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The following appeared in a memorandum issued by a large city’s council on the arts: “In a recent citywide poll, 15 percent more residents said that they watch television programs about the visual arts than was the case in a poll conducted five years ago. During these past five years, the number of people visiting our city’s art museums has increased by a similar percentage. Since the corporate funding that supports public television, where most of the visual arts programs appear, is now being threatened with severe cuts, we can expect that attendance at our city’s art museums will also start to decrease. Thus some of the city’s funds for supporting the arts should be reallocated to public television.”
Given argument states that there was a 15% increase in no.of residents who were watching visual arts programs and also in no.of visitors to city's art museums. Further, argument attributes this increase to corportate funding of public television, where most of the visual art programs appear. As, corporate funding for public television is decreasing, argument concludes that city's council should allocate funds for supporting the arts to public television. This argument has below flaws: 1. Attributing increase in visitors to city's art musuems to increase in viewereship of televison programs. And there is no evidence that this increase in viewership is in public television. 2. There is no concrete evidence that increase in no.of visitors to city's art museums is purely because of more no.of city's residents visiting the museums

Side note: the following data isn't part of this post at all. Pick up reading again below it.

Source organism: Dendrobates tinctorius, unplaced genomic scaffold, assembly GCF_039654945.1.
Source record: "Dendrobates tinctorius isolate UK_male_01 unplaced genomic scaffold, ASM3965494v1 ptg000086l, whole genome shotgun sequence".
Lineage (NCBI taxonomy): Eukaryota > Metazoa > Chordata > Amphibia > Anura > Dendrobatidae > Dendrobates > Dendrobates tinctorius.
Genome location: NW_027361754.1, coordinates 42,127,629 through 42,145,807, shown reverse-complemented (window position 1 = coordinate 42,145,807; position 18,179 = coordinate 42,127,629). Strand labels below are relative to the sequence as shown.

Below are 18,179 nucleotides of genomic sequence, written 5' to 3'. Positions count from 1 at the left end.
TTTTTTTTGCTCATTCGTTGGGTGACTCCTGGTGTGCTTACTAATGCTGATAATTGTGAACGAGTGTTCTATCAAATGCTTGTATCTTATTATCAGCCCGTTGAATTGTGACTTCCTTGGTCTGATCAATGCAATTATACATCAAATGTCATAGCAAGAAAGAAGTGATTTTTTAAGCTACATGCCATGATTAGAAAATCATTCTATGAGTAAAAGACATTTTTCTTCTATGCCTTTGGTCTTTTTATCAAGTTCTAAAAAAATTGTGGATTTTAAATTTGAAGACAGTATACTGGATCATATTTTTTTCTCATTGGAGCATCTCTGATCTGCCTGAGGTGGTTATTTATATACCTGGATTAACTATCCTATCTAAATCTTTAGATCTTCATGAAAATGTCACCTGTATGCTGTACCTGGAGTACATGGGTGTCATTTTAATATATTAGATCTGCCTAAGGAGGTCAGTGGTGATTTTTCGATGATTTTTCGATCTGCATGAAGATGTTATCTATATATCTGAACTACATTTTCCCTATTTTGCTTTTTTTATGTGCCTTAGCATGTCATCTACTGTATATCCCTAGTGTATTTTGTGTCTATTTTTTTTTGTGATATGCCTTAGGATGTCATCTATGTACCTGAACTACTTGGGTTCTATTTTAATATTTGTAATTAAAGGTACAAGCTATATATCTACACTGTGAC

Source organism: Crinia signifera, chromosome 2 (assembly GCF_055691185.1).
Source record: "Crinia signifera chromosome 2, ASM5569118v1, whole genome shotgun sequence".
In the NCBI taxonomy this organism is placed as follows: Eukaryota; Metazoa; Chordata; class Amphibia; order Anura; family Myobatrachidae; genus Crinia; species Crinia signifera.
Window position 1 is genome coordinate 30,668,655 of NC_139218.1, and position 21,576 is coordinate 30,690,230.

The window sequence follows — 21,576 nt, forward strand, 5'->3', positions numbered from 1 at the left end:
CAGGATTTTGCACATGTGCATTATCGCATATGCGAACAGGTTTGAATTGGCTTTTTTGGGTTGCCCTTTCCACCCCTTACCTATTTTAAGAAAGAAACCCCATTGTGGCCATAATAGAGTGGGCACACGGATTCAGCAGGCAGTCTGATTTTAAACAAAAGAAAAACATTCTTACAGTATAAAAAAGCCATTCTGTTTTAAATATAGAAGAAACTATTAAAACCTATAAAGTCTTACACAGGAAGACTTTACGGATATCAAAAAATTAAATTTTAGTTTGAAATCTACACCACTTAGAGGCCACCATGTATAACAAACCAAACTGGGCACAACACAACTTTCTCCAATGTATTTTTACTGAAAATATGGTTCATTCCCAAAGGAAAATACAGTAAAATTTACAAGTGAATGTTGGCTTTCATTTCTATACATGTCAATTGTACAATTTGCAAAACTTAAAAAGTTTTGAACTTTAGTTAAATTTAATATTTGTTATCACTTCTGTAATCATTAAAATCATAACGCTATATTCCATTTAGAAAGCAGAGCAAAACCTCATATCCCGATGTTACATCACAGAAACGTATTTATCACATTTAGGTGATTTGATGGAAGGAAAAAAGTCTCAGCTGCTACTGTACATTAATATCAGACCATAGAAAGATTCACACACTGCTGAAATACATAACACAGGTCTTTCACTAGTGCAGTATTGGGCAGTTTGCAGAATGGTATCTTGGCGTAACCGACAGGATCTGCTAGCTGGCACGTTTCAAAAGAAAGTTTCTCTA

First, argument states that there is a 15% increase in televsion viewereship of visual arts programs. However, argument faisl to give evidence wherther this increase is in viewership of programs that are aired on public television. Further more, argument relates increase in attendance at city's art museums to increase in viewership of these programs. But, argument fails to give nformation related to programs i.e. whether tv programs are related to city's art museums . If such information is given, then it is easy to correlate increase in viewership to city's art museums.
Second, argument states that there is a 15% increase in attendance at city's art museums. But, argument has not given statistics pertainign to art musuem vistiors. It is difficult to ascertain whether visitors are city residents or tourists. If this increase is because of more tourists visiting the musuems, then city council's proposal to relocate funds to public television will not yield the results as it anticipated. Also, it the increase is purey because of city residents, then survey results woudl ascertain whether city residents are prompted to visit musuesm because of public television programs or some other information that they have received.
Hence, to conlude this argument is flawed and more detaisl information would substantiate city's council proposal to divert funds for supporting arts to public television.